Dolphin Watch with Dr. Michael Poole
In the last post our Adventures Abroad tour of French Polynesia took a fast ferry to the beautiful island of Moorea and began our stay at the excellent Manava Beach Resort. In this post we’ll begin exploring the island and its marine inhabitants from the comfort of a boat that has come to pick us up at the resort’s wharf. However, this will be no ordinary boat ride as it will be led by a man who is a legend in the South Pacific for his relentless efforts to preserve the marine ecosystems that are among the most diverse on the planet. I am referring to Dr. Michael Poole who is to dolphins and whales what Jane Goodall is to chimpanzees. In fact, he has based his decades long study of dolphins and whales on her model of staying essentially in one location to learn as much as possible about the species in that area, in particular spinner dolphins. Please join us as we head out for a dolphin watch on what I am sure will be one of the highlights of this trip.
The accomplishments of Dr.Poole are too numerous to set out in detail in this post – please follow the link for his biography which includes many academic papers and books, numerous television documentaries and other achievements. However, by far the most important has been his role in spearheading the effort to have an area half the size of the continental United States designated as a dolphin and whale sanctuary. His persistence paid off in 2002 when the government enacted legislation he drafted to create one of the largest marine sanctuaries in the world. We often used to see the popular bumper sticker Save the Whales when some countries were still killing them for no sensical reason. Well this is the guy who has done more to accomplish just that than perhaps anyone else. So let’s meet him and his crew and get this dolphin watch underway.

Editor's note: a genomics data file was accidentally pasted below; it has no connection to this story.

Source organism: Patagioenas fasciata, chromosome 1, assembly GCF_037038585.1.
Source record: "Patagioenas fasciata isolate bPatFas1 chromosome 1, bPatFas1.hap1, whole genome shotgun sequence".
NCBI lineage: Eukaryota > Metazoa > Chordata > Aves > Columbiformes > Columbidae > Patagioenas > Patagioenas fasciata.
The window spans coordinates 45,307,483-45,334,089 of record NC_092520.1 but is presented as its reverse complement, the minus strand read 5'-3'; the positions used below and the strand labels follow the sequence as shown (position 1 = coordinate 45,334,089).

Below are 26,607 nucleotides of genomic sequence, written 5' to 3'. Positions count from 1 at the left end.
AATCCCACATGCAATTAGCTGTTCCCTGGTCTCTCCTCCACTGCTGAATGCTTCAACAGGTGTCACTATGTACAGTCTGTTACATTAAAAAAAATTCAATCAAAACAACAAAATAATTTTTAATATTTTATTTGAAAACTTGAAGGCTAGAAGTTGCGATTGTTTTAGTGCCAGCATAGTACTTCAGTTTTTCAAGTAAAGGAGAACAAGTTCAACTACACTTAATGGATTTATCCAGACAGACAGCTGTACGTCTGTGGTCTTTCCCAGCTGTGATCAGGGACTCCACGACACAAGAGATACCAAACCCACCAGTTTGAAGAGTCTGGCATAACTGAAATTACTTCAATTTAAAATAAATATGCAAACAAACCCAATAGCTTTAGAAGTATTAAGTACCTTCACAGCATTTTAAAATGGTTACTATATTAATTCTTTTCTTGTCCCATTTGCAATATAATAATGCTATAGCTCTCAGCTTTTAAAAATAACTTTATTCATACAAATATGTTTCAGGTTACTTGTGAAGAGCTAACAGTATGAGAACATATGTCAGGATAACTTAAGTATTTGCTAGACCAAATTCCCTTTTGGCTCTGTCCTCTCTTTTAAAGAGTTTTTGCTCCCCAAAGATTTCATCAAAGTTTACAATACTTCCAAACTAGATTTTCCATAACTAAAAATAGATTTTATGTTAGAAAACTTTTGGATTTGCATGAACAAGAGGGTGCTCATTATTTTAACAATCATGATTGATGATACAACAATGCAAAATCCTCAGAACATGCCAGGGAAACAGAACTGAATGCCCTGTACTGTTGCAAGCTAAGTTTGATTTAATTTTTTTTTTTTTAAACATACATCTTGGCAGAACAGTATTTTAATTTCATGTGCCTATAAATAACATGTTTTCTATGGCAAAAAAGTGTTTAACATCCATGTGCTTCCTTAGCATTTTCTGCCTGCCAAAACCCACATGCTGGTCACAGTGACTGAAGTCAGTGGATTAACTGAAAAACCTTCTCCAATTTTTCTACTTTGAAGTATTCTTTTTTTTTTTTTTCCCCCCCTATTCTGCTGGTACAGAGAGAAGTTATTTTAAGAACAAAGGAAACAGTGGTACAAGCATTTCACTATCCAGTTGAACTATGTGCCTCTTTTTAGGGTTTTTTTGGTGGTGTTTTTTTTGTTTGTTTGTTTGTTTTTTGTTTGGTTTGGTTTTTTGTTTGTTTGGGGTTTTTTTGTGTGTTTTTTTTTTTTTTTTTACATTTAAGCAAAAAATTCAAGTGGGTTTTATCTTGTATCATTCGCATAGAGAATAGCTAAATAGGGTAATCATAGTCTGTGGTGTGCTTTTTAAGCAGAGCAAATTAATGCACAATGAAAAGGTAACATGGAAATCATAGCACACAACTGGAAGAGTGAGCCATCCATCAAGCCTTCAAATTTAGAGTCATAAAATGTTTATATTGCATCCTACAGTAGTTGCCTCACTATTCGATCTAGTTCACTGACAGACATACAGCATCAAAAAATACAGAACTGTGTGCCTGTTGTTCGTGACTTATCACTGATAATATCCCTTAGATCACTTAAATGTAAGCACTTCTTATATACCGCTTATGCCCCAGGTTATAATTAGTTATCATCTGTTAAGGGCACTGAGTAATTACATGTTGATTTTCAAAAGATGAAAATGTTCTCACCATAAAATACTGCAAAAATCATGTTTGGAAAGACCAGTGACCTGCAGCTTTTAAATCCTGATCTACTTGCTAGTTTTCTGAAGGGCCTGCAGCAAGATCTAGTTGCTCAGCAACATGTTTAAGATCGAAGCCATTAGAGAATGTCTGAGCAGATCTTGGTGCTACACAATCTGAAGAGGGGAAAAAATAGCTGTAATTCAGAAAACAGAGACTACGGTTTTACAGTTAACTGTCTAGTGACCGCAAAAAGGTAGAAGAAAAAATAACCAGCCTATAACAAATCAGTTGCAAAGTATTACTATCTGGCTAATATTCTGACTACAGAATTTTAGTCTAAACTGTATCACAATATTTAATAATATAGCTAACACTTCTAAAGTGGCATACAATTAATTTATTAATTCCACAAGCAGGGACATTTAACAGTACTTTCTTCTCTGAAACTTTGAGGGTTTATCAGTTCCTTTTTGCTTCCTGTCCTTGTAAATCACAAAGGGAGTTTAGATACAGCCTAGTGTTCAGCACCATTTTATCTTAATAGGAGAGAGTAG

This is Michael and his two man crew as well as the rest of us. His enthusiasm for what he does is readily apparent and he is eager to share his insights into dolphin behavior acquired over the past four decades. Given the time of year we are not going see any of the humpback whales that migrate through the waters of French Polynesia between July and November, but he guarantees that we will see spinner dolphins. After all it is a dolphin watch.
I first encountered spinner dolphins at the Mote Marine Laboratory in Sarasota, Florida many years ago. In 2013 I saw them in the wild off Kealakekua Bay on the island of Hawaii and they put on a show I will never forget. However on that day our boat never got closer than several hundred yards of the pod. Hopefully on this dolphin watch we’ll get a closer look.
Even if we didn’t see any dolphins, it is readily apparent that being on the water off Moorea is going to be a fabulous experience. This is a look back at the Manava Beach Resort just after we pull away from the wharf. The colour of the water is the very definition of aqua.
We aren’t more than a few minutes out when we spot our first school of spinner dolphins. Michael is able to identify many of the animals by names he has given them. They are smaller than the bottlenose dolphins most of us are familiar with from the days of Flipper.
The leader of this group is Bullet who has a distinctive hole in his dorsal fin that looks like it might have been made by a passing bullet, but more likely is the result of a shark encounter. Contrary to what many believe, dolphins are vulnerable to shark predation, but by remaining in large schools or pods (both terms are used interchangeably) the odds are considerably reduced.
The first school of dolphins on this dolphin watch are clearly interested in those creatures in that strange floating contraption, but Dr. Poole makes it clear that he does nothing to intentionally attract them or in any way affect their behavior. We are here to observe only.